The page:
Ron Paul on secession

This weekend I got a couple of calls from
the media asking me questions about Rick Perry, our governor here in
Texas and the statements he made about possible secession. Now, he
didn’t call for secession, but he was restating a principle that was
long held and at least in the original time of our country, and that is
that there was a right to secession.

Actually, after the Civil War, nobody believes there is a so-called
right to secession, but it is a very legitimate issue to debate because
all of the states that came into the Union before the Civil War
believed they have a right to secede and New England in the early part
of the 19th century actually considered it, and nobody questioned them
about whether they had the right to do it or not.  Since the Civil War, it’s been sort of a dead issue, but he brought
it up. It stirred the media and believe me, it really stirred some of
the liberal media where they started really screaming about what is
going on here. “This is un-American”, I heard one individual say, “This
is treasonous to even talk about it.”

Well, they don’t know their history very well because if they think
about it, it’s an American tradition. It’s very American to talk about
secession. That’s how we came into being. Thirteen colonies seceded from
the British and established a new country, so secession is very much
an American principle.

What about all the strong endorsements we have given over the past
decade or two of those republics that seceded from the Soviet system? We
were delighted with this. We never said, “Oh no. Secession is

No. Secession is a good principle. Just think of the benefits that
would have come over these last 230-some years if the principle of
secession had existed. That means the federal government would always
have been restrained, not to overburden the states with too much
federalism, too many federal rules and regulations.

But since that was all wiped out with the Civil War, the federal
government has grown by leaps and bounds and we have suffered the
consequences, and we need to reconsider this. It’s not un-American to
think about the possibility of secession. This is something that’s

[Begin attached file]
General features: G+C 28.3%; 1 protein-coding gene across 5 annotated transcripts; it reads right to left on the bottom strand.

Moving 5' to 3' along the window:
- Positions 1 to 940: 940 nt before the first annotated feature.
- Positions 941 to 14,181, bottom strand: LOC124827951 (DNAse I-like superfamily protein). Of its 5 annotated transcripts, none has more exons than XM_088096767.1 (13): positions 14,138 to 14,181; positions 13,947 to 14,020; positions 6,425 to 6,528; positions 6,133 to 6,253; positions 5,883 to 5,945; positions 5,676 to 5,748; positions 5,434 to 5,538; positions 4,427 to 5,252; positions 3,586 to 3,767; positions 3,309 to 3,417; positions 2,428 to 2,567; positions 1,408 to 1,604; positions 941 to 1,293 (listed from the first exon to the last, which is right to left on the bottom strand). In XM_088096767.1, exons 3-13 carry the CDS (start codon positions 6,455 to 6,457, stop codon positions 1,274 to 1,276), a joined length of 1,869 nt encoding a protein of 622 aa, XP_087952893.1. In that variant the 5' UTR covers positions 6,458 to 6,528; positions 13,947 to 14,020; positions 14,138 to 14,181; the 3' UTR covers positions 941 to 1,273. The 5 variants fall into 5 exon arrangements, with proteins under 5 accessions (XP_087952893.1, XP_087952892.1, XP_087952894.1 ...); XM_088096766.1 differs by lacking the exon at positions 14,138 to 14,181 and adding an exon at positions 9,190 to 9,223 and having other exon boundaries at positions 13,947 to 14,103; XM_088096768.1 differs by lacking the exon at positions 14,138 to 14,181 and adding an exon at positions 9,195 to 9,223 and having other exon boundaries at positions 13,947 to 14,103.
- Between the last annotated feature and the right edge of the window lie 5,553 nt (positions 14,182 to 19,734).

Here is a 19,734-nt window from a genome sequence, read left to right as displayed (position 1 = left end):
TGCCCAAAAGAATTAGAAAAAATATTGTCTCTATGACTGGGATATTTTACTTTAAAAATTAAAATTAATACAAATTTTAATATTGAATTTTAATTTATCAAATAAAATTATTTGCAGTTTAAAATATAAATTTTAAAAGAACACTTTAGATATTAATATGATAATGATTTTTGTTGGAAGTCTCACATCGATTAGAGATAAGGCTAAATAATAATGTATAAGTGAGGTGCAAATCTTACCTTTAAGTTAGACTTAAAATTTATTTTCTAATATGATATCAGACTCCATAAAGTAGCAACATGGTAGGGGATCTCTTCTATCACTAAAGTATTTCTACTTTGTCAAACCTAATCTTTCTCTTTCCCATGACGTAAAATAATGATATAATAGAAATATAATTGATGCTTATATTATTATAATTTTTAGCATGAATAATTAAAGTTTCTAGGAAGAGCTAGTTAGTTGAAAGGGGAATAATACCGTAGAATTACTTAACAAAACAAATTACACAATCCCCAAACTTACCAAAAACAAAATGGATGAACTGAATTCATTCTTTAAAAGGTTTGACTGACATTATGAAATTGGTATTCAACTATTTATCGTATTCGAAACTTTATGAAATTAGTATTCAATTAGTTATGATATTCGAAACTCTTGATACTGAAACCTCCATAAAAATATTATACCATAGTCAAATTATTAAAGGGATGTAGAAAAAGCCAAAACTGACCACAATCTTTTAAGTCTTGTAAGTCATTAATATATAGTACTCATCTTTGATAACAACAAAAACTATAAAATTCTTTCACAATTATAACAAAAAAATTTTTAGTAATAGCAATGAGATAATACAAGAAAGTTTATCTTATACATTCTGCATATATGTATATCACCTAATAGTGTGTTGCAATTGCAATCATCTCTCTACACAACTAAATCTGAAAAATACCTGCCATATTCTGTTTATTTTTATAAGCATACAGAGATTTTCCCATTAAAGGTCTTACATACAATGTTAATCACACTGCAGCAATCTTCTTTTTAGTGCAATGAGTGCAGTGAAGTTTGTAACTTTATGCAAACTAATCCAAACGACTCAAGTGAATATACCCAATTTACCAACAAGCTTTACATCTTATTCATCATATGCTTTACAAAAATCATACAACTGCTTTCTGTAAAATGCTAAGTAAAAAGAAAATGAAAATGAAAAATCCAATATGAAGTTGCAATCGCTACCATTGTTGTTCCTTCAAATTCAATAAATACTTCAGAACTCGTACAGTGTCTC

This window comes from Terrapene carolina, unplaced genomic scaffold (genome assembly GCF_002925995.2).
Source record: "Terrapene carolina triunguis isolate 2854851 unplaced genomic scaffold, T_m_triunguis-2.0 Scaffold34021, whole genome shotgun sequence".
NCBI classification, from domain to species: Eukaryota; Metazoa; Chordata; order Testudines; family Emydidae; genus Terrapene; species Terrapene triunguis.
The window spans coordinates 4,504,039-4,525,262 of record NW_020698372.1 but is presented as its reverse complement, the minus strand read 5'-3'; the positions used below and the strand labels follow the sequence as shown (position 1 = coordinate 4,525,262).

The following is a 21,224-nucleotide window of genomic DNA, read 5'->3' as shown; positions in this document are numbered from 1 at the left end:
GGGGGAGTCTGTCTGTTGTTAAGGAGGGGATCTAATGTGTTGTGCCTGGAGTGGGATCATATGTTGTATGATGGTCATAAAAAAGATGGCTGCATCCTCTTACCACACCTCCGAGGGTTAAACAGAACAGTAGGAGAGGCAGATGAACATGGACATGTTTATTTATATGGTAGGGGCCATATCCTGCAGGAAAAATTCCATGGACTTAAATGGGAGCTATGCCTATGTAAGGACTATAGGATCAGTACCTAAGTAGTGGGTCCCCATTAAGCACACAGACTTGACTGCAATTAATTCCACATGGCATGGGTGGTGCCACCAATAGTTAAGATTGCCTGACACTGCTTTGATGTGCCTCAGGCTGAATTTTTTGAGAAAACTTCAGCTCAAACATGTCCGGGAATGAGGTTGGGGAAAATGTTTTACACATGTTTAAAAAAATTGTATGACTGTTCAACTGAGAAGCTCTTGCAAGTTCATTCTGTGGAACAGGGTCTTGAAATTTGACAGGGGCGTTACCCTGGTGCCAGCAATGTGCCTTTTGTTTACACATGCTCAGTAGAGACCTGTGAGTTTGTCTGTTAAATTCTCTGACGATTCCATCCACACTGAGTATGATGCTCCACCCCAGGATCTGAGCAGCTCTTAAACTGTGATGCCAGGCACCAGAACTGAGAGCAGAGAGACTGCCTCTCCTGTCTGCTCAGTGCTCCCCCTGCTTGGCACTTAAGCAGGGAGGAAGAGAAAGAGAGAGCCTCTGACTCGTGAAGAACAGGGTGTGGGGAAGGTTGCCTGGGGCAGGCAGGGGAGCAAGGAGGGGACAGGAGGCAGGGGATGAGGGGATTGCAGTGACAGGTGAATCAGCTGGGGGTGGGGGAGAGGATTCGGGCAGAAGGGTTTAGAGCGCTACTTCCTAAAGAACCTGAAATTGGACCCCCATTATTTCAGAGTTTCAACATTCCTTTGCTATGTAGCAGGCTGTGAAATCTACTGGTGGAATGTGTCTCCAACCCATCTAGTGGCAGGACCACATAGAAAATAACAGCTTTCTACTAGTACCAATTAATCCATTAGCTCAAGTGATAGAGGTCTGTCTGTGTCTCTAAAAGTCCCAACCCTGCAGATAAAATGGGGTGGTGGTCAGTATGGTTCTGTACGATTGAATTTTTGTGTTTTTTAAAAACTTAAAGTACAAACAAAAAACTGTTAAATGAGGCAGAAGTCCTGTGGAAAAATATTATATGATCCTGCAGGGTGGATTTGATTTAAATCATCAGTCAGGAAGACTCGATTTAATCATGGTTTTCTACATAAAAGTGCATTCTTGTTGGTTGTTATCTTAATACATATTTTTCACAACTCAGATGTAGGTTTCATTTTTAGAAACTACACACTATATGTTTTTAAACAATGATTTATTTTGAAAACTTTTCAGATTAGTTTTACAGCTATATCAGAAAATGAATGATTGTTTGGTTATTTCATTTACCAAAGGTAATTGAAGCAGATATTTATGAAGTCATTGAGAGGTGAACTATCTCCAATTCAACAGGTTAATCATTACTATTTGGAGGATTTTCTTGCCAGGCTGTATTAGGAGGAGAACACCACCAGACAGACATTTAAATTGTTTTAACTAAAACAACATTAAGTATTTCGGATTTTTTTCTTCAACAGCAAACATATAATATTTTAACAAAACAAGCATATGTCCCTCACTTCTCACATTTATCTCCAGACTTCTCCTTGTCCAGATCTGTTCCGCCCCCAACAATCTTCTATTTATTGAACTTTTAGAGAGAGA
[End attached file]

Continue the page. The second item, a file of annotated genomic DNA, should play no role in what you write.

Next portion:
voluntary. We came together voluntarily. A free society means you can
dissolve it voluntarily. That was the whole issue was about.
Just remember one of the reasons that Wilson drove us in
unnecessarily into World War I. He talked about what we have to give,
have every country in the world the benefit of self-determination, a
good principle. Of course, I don’t think he really believed that. But
self-determination is a good principle. It’s a very American principle,
so to me it’s a shame that we can’t discuss this.

You know, it’s interesting that so many of us have been taught for so
many years, and as long as I can remember from the first grade on up
taking the pledge of allegiance that we have a republic that’s
“indivisible” and we have been preached that and preached it. So
therefore, there is no contest, no question since the Civil War that we
have even the thought that this could happen.

But you know what a lot of people don’t talk about and they really don’t even know about is who wrote the pledge to the flag.
The pledge to the flag came from, for instance, Bellamy, an avowed
Socialist who wanted to put into concrete in the pledge this principle
of being indivisible, and he did it, you know, for the celebration
ironically 400 years of the celebration of the landing of Christopher
Columbus, so it was in 1892.

I mean, the pledge of allegiance has not been here, you know, all our
history. So I think it’s worth of discussion. I think people should
discuss this because right now, the American people are sick and tired
of it all and I think the time will come when people will consider it
much more seriously is when the federal government can no longer
deliver. That time will come when the dollar collapses.

No matter what they do and how many promises they have and how many
bailouts they have, they can’t do it if the money doesn’t work. So then,
the independence of the states will come back and it doesn’t mean that
you’ll be un-American to even contemplate what might have to be done
once the dollar crashes.

It’s really not a question of a right of secession so much as a question of the American right to self-determination.  Are those who live in “the land of the free and the home of the brave” truly less free than Libyans, Iraqis, and Croatians?  Moreoever, if America is a conceptual nation, then obviously it cannot be a geographic location, nor can it be concepts that are intrinsically opposed to the original concepts.  It should be readily apparent that secular big government forced union “America” cannot properly be considered American, regardless of whether one considers the matter in terms of conventional nationalism or the conceptual nationalism so beloved of the melting pot mythmakers.

We already know the union of the forcibly United States will be divided.  The younger union of the Soviet Socialist Republics broke apart 23 years ago.  The European Union is visibly fracturing already.  The much older union of the kingdoms of Scotland and England will be voting on its dissolution soon.  The only thing we don’t know is when the division will take place.  As I have stated before, my expectation is that it will take place by 2033.